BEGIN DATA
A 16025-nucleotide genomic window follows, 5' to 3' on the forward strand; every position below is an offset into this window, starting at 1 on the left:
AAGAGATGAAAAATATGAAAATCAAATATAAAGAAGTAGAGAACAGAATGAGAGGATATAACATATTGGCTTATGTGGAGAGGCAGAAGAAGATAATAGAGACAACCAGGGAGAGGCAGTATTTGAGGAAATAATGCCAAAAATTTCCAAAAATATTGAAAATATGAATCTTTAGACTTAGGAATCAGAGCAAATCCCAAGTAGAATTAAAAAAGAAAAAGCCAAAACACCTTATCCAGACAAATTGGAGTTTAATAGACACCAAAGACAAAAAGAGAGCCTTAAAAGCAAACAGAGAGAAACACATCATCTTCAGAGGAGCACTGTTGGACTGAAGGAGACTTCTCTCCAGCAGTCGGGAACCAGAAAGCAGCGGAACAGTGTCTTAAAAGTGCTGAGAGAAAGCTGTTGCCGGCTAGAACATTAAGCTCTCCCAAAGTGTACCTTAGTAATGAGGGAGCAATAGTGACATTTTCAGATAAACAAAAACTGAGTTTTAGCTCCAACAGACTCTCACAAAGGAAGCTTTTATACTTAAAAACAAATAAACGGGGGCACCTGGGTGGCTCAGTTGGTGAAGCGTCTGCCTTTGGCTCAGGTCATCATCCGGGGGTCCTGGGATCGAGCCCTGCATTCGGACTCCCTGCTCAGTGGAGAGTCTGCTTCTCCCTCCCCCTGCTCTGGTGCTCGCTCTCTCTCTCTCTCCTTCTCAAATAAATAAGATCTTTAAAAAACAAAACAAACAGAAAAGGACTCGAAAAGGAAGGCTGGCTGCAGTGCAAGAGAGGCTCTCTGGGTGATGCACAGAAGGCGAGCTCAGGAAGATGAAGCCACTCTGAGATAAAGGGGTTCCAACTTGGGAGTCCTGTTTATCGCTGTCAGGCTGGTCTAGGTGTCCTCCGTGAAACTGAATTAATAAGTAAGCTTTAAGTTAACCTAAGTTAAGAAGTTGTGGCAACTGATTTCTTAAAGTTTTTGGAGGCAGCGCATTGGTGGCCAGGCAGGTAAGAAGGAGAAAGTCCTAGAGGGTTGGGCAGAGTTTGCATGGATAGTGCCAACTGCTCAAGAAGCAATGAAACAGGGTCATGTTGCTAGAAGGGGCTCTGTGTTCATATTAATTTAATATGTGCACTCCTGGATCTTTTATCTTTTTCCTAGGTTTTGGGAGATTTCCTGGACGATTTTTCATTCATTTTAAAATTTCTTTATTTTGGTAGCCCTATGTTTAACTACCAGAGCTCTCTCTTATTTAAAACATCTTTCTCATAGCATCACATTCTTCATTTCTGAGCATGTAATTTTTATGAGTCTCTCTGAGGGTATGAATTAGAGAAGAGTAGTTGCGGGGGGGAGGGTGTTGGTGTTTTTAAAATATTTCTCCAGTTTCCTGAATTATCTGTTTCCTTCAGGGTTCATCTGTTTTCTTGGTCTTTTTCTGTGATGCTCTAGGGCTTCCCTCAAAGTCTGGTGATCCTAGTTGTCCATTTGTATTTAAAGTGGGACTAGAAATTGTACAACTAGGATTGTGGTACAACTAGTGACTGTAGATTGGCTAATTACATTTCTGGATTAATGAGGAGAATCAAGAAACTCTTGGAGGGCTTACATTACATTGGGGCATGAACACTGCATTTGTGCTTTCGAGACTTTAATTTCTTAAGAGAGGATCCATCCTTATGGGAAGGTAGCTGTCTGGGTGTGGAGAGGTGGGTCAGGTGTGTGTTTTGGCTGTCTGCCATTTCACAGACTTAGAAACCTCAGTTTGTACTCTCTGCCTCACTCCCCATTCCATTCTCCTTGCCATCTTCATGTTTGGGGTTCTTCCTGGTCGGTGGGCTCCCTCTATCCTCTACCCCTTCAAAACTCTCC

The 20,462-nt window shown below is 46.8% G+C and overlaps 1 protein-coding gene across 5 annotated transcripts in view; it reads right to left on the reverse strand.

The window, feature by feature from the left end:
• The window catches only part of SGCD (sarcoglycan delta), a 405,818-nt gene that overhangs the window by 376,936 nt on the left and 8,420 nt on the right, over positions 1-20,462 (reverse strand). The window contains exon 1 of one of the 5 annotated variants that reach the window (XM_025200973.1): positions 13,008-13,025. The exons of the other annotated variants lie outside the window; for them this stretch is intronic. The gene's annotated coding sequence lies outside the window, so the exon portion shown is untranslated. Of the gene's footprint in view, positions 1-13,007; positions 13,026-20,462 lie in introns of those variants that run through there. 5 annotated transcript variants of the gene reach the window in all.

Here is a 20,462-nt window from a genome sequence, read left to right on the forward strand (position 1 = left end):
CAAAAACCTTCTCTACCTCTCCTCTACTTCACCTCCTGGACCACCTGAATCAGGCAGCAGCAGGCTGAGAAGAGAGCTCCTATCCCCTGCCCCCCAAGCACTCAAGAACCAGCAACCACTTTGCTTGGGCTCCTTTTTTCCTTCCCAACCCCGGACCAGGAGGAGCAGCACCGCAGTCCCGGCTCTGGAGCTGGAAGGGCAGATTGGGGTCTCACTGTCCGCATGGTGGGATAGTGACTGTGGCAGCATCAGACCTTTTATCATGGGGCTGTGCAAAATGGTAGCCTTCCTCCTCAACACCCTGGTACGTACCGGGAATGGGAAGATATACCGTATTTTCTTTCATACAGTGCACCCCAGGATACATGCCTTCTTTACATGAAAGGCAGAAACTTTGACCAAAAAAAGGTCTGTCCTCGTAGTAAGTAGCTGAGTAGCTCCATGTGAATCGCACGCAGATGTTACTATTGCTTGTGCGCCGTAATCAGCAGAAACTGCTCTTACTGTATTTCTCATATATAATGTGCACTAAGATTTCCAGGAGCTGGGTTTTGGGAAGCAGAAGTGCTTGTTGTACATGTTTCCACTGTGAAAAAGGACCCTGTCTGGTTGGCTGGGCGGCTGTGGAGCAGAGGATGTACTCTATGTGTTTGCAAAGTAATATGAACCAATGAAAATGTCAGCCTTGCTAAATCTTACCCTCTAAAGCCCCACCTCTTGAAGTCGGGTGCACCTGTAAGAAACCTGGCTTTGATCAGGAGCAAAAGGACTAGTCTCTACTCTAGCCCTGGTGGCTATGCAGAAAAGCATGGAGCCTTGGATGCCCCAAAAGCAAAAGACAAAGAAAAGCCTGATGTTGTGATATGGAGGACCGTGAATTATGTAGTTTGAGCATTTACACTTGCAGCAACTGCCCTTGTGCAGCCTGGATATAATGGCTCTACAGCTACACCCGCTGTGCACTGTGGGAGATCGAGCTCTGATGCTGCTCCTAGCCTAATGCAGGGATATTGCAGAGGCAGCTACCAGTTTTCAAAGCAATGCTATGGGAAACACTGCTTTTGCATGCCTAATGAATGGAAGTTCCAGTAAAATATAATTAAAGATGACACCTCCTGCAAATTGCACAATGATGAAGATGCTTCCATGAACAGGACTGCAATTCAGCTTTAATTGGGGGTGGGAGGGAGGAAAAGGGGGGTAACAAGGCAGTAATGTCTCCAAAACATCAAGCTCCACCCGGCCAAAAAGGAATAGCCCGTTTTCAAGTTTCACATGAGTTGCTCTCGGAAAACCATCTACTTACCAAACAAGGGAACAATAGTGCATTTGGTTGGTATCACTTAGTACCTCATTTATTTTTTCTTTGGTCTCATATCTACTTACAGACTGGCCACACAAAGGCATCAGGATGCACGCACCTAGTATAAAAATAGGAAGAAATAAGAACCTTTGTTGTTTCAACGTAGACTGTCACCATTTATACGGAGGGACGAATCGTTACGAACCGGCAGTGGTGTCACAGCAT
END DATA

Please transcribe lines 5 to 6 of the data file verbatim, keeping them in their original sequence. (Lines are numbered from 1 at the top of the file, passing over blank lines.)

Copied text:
• The window catches only part of SGCD (sarcoglycan delta), a 405,818-nt gene that overhangs the window by 376,936 nt on the left and 8,420 nt on the right, over positions 1-20,462 (reverse strand). The window contains exon 1 of one of the 5 annotated variants that reach the window (XM_025200973.1): positions 13,008-13,025. The exons of the other annotated variants lie outside the window; for them this stretch is intronic. The gene's annotated coding sequence lies outside the window, so the exon portion shown is untranslated. Of the gene's footprint in view, positions 1-13,007; positions 13,026-20,462 lie in introns of those variants that run through there. 5 annotated transcript variants of the gene reach the window in all.

Here is a 20,462-nt window from a genome sequence, read left to right on the forward strand (position 1 = left end):